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Commonwealth wins court challenge

Sara Everingham reported this story on Thursday, November 26, 2009 12:27:00

ELEANOR HALL: A resident from an Indigenous town camp in Alice Springs has lost her court battle
with the Federal Government over the future management of the camps.

About 16 town camps had agreed to sign leases with the Commonwealth in return for new houses.

But that was put on hold when Barbara Shaw launched a challenge in the Federal Court.

Sara Everingham has been following the story and she joins us now.

So Sara how important was this case for the Federal Government?

SARA EVERINGHAM: Well Eleanor, we've all heard about the terrible conditions in the town camps
around Alice Springs - the overcrowding in the housing and the poor state of the housing that's
already there, the high rates of domestic violence.

And part of the Government's solution to these problems was to spend $100 million building new
houses and upgrading infrastructure in the town camps. But it insisted that he would only do this
if it had security of tenure, and 16 camps, as we've heard, had agreed to sign up to the 40-year
leases.

But the challenge by Barbara Shaw put those leases on hold and therefore put that housing program
on hold. So this case has big implications for the Federal Government's credibility on Indigenous
housing.

ELEANOR HALL: So what would it have meant for the Federal Government if it had lost?

SARA EVERINGHAM: Well because the Government is insisting on this security of tenure it would have
meant further delays to the housing program in the town camps.

It also could have had implications for the way the Government has to consult with the Indigenous
people before going ahead with such leases in the future because that's what Barbara Shaw was
arguing, that the Government hadn't followed, in legal terms, procedural fairness. That they hadn't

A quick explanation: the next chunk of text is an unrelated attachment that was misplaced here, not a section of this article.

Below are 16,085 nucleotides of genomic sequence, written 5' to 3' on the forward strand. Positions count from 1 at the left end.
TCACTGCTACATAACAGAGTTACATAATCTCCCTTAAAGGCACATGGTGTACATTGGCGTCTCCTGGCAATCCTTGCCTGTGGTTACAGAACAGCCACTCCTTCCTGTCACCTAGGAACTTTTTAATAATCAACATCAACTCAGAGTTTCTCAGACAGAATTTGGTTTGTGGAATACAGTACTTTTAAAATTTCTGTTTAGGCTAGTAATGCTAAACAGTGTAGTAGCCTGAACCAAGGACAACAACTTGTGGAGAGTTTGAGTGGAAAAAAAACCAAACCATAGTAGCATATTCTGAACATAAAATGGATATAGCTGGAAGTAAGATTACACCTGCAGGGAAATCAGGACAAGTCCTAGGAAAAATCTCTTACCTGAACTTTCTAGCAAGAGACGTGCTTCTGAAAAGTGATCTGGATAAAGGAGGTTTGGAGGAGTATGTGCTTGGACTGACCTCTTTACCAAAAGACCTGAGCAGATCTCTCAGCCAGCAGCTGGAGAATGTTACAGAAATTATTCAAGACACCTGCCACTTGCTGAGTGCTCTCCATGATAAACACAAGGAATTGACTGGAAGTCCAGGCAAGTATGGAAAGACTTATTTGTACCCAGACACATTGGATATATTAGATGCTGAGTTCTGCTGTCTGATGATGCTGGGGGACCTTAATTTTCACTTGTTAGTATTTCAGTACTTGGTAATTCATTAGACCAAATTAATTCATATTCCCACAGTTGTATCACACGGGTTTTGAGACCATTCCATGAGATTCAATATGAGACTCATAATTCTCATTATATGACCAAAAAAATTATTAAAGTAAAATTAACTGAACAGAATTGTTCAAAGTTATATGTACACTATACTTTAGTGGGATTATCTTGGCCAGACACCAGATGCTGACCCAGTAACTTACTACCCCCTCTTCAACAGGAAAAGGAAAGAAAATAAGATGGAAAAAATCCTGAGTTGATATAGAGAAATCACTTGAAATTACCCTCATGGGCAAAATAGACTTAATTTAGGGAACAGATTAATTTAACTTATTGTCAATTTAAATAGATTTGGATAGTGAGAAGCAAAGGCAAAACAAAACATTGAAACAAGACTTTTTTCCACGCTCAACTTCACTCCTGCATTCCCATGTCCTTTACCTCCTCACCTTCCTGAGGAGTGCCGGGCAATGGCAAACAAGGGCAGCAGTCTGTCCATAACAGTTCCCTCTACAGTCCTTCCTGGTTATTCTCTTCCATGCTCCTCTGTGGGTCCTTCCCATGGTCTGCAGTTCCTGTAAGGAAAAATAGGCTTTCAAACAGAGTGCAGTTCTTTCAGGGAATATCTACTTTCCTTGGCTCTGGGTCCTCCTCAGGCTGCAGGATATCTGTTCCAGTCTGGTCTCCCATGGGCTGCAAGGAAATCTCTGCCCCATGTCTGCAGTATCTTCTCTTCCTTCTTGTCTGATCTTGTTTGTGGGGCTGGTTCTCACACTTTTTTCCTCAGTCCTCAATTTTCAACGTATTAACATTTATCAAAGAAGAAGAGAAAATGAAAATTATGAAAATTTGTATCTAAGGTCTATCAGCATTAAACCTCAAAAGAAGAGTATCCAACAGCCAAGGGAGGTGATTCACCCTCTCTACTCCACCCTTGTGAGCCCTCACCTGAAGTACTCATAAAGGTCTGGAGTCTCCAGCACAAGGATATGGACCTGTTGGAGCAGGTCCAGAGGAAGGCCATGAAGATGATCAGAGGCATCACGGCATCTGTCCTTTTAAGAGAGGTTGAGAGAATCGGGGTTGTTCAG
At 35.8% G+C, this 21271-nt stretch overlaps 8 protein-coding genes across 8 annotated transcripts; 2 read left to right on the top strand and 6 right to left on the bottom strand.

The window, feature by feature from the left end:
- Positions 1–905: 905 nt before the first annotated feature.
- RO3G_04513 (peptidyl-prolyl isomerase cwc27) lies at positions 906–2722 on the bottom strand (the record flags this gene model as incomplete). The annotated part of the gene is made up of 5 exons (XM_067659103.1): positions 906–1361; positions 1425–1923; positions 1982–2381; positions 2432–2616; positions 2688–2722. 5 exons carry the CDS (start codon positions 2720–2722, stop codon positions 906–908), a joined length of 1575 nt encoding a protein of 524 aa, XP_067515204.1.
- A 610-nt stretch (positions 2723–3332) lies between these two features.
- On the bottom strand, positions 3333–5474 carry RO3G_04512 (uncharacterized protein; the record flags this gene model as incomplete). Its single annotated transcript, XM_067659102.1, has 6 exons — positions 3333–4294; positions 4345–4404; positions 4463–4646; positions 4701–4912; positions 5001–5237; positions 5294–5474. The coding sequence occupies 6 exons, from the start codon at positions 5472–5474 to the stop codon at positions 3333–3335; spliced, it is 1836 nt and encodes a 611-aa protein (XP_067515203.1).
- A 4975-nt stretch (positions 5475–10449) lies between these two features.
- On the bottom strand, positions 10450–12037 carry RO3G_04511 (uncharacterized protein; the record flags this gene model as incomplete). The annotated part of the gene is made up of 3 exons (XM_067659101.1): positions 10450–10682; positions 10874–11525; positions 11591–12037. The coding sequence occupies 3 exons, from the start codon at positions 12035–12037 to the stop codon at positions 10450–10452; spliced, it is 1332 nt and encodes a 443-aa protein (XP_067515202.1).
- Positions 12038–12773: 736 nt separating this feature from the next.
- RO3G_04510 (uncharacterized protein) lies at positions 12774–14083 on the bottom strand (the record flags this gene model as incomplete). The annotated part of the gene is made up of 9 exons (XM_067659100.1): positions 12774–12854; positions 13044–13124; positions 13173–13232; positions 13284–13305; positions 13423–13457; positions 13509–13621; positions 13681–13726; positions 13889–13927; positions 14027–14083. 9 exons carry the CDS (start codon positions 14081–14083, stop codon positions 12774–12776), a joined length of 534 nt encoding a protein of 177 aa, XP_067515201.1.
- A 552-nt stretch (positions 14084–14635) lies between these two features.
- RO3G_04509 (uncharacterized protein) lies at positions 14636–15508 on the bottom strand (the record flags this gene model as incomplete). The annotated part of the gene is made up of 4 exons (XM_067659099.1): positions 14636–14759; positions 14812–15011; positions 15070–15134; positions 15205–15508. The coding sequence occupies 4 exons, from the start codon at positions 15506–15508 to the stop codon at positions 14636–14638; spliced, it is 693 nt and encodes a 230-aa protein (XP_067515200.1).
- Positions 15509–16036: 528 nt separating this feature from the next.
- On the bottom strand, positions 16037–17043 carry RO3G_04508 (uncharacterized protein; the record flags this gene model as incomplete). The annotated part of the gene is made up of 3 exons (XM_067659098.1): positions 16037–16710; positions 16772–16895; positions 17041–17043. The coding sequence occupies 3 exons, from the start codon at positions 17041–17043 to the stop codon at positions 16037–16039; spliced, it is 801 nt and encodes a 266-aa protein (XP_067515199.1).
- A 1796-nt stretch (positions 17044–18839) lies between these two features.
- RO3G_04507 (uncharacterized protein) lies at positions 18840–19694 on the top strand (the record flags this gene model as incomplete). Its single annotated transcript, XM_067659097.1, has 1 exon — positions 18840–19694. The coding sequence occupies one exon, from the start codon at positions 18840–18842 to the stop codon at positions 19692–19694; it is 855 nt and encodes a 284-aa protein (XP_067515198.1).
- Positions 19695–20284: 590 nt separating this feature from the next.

done enough to consult with people affected by these leases.

ELEANOR HALL: So how did Barbara Shaw react to the decision?

SARA EVERINGHAM: Well Barbara Shaw is going over this decision this morning and she says she'll be
making a statement this afternoon. Her legal team has a week to decide whether to lodge an appeal
against this decision.

One of her lawyers, Ben Schokman has spoken to us. He says there are some good things to come out
of this decision because this case has highlighted what he says is the poor way the Government has
handled the process of negotiating the leases in the town camps.

BEN SCHOKMAN: I wouldn't say it's a disappointing outcome. I think the important message here is
the fact that affected Indigenous communities feel as though they haven't had an adequate
opportunity to participate in decision making about matters which affect them.

Now the right of self determination is a fundamental human right and the approach that we're seeing
of the current Federal Government is to entirely disregard that right.

ELEANOR HALL: That's lawyer Ben Schokman. Now Sara, the Federal Minister Jenny Macklin has come in
for a lot of criticism over the slow progress on building houses for Aboriginal Australians. Does
this decision mean things will now speed up?

SARA EVERINGHAM: The Government says it's still examining this decision but the indication is that
the Government can now go ahead and start building houses in the town camps and fixing up
infrastructure there.

Now this housing program in the camps is part of the larger $670 million Indigenous housing program
the Federal Government is rolling out in the Northern Territory and, you're right, there has been
strong criticisms of the delays in that program and a lot of people will be watching to see how
quickly the Government gets to work in the town camps.

ELEANOR HALL: Sara Everingham in Alice Springs, thank you.